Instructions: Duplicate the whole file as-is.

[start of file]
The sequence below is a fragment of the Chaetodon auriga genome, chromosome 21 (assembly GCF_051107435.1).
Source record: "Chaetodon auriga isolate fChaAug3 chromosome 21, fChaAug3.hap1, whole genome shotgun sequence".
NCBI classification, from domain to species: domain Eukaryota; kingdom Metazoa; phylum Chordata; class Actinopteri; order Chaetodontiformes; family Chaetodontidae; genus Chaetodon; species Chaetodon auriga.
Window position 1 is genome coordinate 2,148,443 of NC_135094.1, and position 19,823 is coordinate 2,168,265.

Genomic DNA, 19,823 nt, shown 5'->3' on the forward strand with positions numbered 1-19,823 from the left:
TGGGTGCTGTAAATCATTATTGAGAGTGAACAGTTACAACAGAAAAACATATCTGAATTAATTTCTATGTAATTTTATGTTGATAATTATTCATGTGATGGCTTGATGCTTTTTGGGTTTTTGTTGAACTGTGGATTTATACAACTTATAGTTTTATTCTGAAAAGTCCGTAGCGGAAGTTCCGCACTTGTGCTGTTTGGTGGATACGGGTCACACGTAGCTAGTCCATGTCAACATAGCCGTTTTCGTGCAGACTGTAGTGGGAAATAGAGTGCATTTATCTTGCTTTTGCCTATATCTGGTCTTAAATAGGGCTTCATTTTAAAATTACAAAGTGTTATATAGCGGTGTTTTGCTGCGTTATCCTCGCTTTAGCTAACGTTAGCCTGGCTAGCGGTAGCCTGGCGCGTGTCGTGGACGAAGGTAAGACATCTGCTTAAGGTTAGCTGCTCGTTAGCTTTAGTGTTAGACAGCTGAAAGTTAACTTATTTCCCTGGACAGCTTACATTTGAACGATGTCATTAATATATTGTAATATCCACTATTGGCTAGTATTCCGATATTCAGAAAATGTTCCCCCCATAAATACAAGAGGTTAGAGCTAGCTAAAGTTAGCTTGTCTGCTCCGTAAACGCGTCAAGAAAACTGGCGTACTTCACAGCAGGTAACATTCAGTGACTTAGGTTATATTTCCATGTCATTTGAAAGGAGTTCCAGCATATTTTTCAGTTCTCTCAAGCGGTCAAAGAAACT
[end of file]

The sequence below is a fragment of the Chaetodon auriga genome, chromosome 21 (assembly GCF_051107435.1).
Source record: "Chaetodon auriga isolate fChaAug3 chromosome 21, fChaAug3.hap1, whole genome shotgun sequence".
NCBI classification, from domain to species: domain Eukaryota; kingdom Metazoa; phylum Chordata; class Actinopteri; order Chaetodontiformes; family Chaetodontidae; genus Chaetodon; species Chaetodon auriga.
Window position 1 is genome coordinate 2,148,443 of NC_135094.1, and position 19,823 is coordinate 2,168,265.

Genomic DNA, 19,823 nt, shown 5'->3' on the forward strand with positions numbered 1-19,823 from the left:
TGGGTGCTGTAAATCATTATTGAGAGTGAACAGTTACAACAGAAAAACATATCTGAATTAATTTCTATGTAATTTTATGTTGATAATTATTCATGTGATGGCTTGATGCTTTTTGGGTTTTTGTTGAACTGTGGATTTATACAACTTATAGTTTTATTCTGAAAAGTCCGTAGCGGAAGTTCCGCACTTGTGCTGTTTGGTGGATACGGGTCACACGTAGCTAGTCCATGTCAACATAGCCGTTTTCGTGCAGACTGTAGTGGGAAATAGAGTGCATTTATCTTGCTTTTGCCTATATCTGGTCTTAAATAGGGCTTCATTTTAAAATTACAAAGTGTTATATAGCGGTGTTTTGCTGCGTTATCCTCGCTTTAGCTAACGTTAGCCTGGCTAGCGGTAGCCTGGCGCGTGTCGTGGACGAAGGTAAGACATCTGCTTAAGGTTAGCTGCTCGTTAGCTTTAGTGTTAGACAGCTGAAAGTTAACTTATTTCCCTGGACAGCTTACATTTGAACGATGTCATTAATATATTGTAATATCCACTATTGGCTAGTATTCCGATATTCAGAAAATGTTCCCCCCATAAATACAAGAGGTTAGAGCTAGCTAAAGTTAGCTTGTCTGCTCCGTAAACGCGTCAAGAAAACTGGCGTACTTCACAGCAGGTAACATTCAGTGACTTAGGTTATATTTCCATGTCATTTGAAAGGAGTTCCAGCATATTTTTCAGTTCTCTCAAGCGGTCAAAGAAACT